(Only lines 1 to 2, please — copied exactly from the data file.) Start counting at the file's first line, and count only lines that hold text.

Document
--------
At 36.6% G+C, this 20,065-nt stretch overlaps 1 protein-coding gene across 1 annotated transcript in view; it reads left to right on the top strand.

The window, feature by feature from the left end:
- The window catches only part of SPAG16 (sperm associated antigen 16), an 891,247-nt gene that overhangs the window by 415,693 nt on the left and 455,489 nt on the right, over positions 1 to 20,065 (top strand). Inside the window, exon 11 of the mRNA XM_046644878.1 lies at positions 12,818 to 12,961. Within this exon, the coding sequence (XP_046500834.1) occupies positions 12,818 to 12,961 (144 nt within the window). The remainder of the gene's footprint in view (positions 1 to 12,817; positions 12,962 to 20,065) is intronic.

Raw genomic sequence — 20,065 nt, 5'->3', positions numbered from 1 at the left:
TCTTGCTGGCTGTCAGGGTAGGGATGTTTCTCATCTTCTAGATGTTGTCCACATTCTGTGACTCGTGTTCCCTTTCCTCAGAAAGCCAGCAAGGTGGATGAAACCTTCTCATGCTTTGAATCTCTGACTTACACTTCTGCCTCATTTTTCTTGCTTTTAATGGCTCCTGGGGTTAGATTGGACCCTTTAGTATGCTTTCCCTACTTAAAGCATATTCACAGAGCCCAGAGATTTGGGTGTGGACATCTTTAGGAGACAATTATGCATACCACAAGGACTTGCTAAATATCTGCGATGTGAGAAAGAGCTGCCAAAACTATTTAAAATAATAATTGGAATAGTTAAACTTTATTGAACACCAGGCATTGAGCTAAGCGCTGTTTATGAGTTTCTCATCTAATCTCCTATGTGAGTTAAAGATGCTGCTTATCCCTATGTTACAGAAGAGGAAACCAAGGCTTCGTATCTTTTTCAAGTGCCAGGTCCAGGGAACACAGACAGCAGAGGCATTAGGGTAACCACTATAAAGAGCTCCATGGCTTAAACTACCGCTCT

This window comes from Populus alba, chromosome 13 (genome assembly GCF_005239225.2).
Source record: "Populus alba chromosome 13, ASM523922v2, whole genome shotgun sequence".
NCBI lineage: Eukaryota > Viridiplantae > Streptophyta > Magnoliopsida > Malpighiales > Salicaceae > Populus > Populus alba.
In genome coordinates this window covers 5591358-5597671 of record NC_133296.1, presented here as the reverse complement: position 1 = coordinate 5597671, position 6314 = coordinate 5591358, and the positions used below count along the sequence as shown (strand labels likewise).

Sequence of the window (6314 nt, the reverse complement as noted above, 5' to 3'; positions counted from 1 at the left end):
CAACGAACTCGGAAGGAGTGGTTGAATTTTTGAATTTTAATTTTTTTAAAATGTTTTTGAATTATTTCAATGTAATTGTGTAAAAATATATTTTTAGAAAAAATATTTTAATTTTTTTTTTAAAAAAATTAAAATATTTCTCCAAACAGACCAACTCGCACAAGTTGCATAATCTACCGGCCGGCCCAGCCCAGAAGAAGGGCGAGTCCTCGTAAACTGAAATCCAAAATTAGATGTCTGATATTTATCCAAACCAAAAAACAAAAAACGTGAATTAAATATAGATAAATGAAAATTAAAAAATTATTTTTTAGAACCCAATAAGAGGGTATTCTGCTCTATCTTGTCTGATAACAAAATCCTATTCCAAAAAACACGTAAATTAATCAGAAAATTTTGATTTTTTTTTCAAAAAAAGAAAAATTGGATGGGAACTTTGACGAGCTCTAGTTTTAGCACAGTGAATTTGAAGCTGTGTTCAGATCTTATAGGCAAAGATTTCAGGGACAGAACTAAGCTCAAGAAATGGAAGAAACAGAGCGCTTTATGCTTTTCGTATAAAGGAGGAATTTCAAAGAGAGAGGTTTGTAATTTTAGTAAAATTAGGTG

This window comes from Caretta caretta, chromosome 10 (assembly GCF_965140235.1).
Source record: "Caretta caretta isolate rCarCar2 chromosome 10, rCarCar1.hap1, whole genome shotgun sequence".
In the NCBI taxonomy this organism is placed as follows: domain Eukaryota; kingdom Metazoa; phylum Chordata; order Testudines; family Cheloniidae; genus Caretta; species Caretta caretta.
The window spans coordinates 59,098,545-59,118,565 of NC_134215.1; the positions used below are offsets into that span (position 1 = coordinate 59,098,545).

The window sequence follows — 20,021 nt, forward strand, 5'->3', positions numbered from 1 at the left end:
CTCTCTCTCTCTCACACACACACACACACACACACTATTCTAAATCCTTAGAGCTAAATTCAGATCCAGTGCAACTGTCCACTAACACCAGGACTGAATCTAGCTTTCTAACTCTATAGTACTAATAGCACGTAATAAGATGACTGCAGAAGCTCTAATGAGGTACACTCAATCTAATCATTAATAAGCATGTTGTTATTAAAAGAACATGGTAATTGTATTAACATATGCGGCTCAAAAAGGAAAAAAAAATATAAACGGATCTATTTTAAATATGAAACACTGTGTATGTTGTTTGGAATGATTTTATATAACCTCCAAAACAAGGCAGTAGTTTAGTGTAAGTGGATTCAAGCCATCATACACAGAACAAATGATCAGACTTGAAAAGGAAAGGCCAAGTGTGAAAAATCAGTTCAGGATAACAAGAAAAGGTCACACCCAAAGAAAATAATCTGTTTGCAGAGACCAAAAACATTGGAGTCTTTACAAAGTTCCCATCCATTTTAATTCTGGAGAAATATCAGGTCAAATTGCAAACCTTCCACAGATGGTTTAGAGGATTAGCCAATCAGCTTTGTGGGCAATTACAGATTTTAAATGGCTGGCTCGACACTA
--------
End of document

At 36.6% G+C, this 20,065-nt stretch overlaps 1 protein-coding gene across 1 annotated transcript in view; it reads left to right on the top strand.

The window, feature by feature from the left end: